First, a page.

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Nexus S - Can you catch the Gingerbread man?

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 Samsung Nexus S Expected Q4 2010
13th January 2011

If you are currently looking to sell your mobile phone and invest in a new model, the release of the Nexus S is looming ever closer, and with its impressive array of features it is currently the talk of the mobile world.  It is the first phone to run “Gingerbread”, the latest version of Google’s Android operating system. It boasts NFC wireless technology is yet to launch in the UK and US, although it is already widely used in Japan. It is fast, is aesthetically pleasing and practical with its curved screen and, being a child of Google, is likely to be the first Smartphone to receive those all-important Android updates.

This all sounds great...but is it?

One of the main features of the Nexus is its Android technology, though is this really that different to the existing Samsung Galaxy S with its Android 2.2 “Froyo” platform?  The truth is, not massively. The Nexus S is subtly changed for the better in some ways, rather than being technologically groundbreaking. Android 2.3 Gingerbread is extremely fast, and the user interface is speedy and smooth, with apps opening quickly. As said, there isn’t a huge difference over 2.2, but it is certainly more advanced than older versions. As far as touch screen phones go, the Nexus S is fast.. however it still seems to not quite match the iPhone 4. Why? Because the touch response is just not as smooth. For example, on the Nexus S you zoom into webpages using multi touch features, which is a little bit more juddery and awkward than with Apple’s offering.

 Samsung Nexus S The web browser, however, is much quicker than other smartphones, and with the addition of Flash player support, you can view pages exactly as they were designed to look and importantly, this feature does not slow the Nexus S down. Most web sites load and render without any problems at all.

This is not the only improvement that comes with the Nexus S. The cosmetic appearance of Android has been overhauled to be much sleeker and darker, which does look great, but this is not the real reason why this change of appearance is so beneficial. According to Google, Gingerbread consumes less power with this type of colour scheme, although the real benefits will only be apparent to devices with OLED displays such as the Nexus S. Smartphones do tend to be real power guzzlers, and every it of energy saving helps.

The Nexus S is jam-packed with features and exhaustive menus and options. The problem is that it can be just that. Exhaustive. Compared to some other smartphones, the Nexus S is seems to be a hub of menus and options that can make it a little less than simple to use. Of course, this means that it is very versatile with lots of choices so if you are willing to invest some time in personalizing your phone to exactly how you want it, then this can be incredibly pleasing.  However, it does take some effort to optimize the Nexus S for your own tastes and to make sure that you don’t miss out on some of the less obvious features.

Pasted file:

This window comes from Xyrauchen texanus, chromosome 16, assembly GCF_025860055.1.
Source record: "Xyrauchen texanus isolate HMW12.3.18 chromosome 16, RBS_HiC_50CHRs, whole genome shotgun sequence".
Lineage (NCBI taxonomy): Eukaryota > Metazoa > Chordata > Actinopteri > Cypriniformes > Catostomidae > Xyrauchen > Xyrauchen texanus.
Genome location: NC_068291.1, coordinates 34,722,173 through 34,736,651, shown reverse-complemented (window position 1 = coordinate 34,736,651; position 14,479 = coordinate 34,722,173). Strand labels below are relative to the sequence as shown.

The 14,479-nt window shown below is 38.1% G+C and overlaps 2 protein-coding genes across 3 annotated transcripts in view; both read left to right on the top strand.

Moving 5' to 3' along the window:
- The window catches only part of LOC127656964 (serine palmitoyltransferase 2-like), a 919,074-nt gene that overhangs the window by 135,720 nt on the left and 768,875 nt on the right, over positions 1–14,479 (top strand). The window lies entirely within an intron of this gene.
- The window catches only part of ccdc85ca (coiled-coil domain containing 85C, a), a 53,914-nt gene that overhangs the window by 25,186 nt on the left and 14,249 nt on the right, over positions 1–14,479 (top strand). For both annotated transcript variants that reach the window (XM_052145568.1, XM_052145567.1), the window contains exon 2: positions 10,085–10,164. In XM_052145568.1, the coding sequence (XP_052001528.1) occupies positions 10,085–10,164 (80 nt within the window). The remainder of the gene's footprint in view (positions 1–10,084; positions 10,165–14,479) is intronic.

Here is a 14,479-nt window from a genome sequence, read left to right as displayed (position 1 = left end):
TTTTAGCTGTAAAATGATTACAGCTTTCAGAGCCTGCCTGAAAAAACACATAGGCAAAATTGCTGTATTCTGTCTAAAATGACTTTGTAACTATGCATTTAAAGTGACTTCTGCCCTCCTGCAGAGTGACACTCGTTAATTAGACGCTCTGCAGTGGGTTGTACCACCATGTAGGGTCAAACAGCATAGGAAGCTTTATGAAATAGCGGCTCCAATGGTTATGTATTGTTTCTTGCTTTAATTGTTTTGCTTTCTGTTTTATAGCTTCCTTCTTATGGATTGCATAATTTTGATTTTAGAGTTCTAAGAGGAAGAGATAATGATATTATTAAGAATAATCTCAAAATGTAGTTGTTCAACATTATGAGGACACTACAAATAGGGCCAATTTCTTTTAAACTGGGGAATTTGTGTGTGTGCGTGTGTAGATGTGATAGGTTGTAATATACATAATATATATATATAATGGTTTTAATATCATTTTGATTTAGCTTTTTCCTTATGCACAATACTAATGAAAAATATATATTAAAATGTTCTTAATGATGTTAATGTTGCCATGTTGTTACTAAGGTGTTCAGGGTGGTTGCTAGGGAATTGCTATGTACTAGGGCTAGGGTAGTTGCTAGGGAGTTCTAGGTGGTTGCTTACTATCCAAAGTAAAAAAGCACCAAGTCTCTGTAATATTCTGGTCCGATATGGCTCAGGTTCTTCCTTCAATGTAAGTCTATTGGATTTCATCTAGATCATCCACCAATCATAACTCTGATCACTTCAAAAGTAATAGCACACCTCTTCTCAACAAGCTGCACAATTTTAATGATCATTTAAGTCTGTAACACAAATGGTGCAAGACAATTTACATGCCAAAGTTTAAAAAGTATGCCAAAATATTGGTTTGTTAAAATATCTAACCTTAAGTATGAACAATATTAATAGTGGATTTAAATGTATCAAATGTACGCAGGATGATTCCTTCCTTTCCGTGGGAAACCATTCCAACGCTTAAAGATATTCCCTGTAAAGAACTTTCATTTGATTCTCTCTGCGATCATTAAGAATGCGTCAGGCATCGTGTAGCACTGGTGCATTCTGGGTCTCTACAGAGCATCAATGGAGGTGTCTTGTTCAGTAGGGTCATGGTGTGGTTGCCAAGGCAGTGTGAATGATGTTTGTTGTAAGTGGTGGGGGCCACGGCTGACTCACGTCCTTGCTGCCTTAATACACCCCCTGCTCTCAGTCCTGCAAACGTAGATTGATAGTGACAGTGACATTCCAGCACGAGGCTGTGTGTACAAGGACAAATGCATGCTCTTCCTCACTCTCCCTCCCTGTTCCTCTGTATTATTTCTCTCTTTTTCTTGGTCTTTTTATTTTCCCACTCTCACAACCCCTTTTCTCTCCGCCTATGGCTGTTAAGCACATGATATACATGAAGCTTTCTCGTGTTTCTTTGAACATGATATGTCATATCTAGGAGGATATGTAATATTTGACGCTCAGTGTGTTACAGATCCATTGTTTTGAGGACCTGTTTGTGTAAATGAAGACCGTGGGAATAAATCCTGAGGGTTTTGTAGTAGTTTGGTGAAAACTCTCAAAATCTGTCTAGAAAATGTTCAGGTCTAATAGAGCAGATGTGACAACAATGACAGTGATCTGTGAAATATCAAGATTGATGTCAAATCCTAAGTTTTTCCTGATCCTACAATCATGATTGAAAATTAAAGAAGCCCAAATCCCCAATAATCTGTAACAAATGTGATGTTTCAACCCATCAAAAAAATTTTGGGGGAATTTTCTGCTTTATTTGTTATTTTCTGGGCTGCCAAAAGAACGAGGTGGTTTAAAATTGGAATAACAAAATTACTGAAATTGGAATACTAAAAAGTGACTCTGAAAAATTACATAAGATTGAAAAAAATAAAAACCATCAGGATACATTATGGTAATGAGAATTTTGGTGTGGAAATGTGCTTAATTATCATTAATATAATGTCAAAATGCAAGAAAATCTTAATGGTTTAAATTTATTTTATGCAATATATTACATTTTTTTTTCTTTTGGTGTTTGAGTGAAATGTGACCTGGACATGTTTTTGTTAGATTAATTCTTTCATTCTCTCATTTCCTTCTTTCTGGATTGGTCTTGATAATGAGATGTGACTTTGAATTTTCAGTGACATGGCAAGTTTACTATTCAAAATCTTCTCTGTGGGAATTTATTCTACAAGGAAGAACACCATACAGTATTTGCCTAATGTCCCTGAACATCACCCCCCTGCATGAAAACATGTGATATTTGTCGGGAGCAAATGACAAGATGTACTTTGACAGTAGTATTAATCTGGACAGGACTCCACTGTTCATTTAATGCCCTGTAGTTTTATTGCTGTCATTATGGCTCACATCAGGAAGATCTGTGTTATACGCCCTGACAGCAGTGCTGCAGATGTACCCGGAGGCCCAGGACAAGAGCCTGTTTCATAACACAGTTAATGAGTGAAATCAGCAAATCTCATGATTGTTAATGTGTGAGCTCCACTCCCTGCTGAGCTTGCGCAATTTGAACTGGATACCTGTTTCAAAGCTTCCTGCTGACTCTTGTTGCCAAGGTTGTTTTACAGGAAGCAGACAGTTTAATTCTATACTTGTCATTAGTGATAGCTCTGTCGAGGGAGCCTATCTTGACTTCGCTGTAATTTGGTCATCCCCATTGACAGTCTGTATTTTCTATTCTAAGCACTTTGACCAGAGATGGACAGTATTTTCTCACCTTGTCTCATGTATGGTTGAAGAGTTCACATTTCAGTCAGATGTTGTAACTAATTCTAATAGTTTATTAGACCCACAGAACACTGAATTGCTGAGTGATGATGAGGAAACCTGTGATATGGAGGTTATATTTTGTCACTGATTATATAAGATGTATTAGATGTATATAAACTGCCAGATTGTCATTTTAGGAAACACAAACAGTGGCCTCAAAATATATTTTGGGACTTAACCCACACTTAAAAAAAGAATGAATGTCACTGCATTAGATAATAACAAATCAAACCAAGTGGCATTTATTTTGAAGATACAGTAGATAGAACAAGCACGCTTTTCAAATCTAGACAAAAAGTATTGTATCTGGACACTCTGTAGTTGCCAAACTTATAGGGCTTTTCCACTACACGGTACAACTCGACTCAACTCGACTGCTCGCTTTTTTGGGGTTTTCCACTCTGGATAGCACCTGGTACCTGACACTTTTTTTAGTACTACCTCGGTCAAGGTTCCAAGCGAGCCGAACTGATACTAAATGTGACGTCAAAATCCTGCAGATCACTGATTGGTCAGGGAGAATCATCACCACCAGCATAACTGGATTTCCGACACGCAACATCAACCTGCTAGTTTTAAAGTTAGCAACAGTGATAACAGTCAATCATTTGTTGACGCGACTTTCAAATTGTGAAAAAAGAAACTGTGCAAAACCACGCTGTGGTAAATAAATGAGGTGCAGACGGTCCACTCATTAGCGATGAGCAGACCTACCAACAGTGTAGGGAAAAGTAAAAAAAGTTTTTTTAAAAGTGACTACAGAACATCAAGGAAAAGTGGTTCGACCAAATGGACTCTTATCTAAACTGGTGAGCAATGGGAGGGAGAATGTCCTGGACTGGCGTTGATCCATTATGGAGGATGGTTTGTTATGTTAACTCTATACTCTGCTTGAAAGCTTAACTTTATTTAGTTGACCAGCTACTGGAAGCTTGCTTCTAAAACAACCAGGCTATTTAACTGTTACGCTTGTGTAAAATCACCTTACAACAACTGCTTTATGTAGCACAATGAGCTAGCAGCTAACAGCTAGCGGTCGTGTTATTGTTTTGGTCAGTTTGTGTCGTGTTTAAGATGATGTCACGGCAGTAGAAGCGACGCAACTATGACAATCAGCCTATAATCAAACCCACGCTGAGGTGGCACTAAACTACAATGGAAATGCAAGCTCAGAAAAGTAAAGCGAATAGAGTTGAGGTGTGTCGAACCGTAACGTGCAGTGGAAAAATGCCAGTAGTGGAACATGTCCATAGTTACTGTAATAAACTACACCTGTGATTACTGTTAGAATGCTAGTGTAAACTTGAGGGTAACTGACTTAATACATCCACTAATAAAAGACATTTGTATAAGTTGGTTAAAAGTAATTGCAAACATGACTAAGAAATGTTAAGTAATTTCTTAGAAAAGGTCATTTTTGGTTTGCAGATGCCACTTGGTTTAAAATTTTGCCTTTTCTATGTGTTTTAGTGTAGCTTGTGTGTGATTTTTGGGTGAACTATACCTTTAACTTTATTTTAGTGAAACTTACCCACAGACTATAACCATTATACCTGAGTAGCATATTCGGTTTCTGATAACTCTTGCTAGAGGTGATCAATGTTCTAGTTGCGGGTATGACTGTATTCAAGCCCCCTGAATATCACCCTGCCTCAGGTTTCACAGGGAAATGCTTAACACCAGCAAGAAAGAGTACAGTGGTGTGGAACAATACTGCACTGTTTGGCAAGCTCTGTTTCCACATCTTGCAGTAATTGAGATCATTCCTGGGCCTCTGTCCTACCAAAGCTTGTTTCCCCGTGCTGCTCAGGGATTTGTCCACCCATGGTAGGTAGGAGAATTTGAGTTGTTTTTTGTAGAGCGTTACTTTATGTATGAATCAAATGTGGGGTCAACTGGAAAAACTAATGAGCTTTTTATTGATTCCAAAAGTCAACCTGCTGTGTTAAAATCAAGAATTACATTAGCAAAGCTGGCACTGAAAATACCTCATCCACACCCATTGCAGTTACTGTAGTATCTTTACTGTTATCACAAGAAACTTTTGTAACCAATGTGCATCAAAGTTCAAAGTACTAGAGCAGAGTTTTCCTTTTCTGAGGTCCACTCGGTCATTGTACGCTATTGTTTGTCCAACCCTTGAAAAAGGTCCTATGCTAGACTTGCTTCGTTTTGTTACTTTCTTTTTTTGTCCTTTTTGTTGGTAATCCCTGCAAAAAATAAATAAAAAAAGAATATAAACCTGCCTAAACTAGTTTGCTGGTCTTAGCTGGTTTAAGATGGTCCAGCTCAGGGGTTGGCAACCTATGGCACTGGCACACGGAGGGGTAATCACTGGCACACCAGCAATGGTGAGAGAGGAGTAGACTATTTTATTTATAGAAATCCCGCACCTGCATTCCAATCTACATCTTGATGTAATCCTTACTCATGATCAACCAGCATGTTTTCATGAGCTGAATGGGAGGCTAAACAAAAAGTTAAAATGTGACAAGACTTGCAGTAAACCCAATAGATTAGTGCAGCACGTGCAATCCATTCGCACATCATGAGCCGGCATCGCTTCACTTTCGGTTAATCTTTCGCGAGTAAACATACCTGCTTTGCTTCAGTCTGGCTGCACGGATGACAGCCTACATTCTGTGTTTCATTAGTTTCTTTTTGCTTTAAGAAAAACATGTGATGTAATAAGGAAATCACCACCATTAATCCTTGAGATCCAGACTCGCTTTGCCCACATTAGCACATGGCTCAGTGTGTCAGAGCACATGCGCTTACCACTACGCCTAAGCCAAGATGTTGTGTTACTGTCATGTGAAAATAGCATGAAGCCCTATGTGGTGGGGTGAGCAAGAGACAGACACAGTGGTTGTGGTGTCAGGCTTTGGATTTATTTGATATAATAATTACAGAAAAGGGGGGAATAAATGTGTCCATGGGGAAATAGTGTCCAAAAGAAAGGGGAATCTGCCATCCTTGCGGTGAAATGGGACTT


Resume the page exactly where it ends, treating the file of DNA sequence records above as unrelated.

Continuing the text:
NFC is one of the Nexus S key features. Some people are saying that ultimately it will not be that useful here in the UK as it’s currently caught on only in Japan (like most cool techie advances!) and it will mainly be used to read information from posters and to be taken to a related website. Some are saying that this is going to be used as a clever marketing tool, but I’m not so sure. It may take some time, but eventually NFC technology will let you use your phone for things like making small payments or on the Tube. I don’t know about you, but I am incredibly excited for this to properly take off over here and provided the Nexus S goes down better than the original Nexus One, I can’t imagine it will take much time.

What does seem like a problem for the Nexus is that it has no room for a memory card slot. Yes, it has a very generous 16GB of memory, but when you make perhaps the best smartphone for gaming with its brilliant 1GHz Hummingbird processor and gyroscope specifically for gaming, why limit the memory available? The 16GB will be enough for most people, and it’s incredibly easy to upload images and videos onto your computer but it just seems like a shame for this to be limited.

Overall, the Nexus S has some incredibly clever and advanced features and with the curved screen is meant to be one of the most comfortable smart phones to use. It does come at a hefty price, retailing at around £550. If you are an everyday mobile user, I am not sure whether the Nexus S would be worth the investment, but if apps, gadgets and gizmos are your thing, then the Nexus  S definitely has a lot to offer. If nothing else, it is certainly an advancement on the earlier Nexus One, so if you currently have that, sell your old mobile phone and invest in the newer model that has a lot more interesting features.

Written by Sam Graham of Mobile Phone Exchange.


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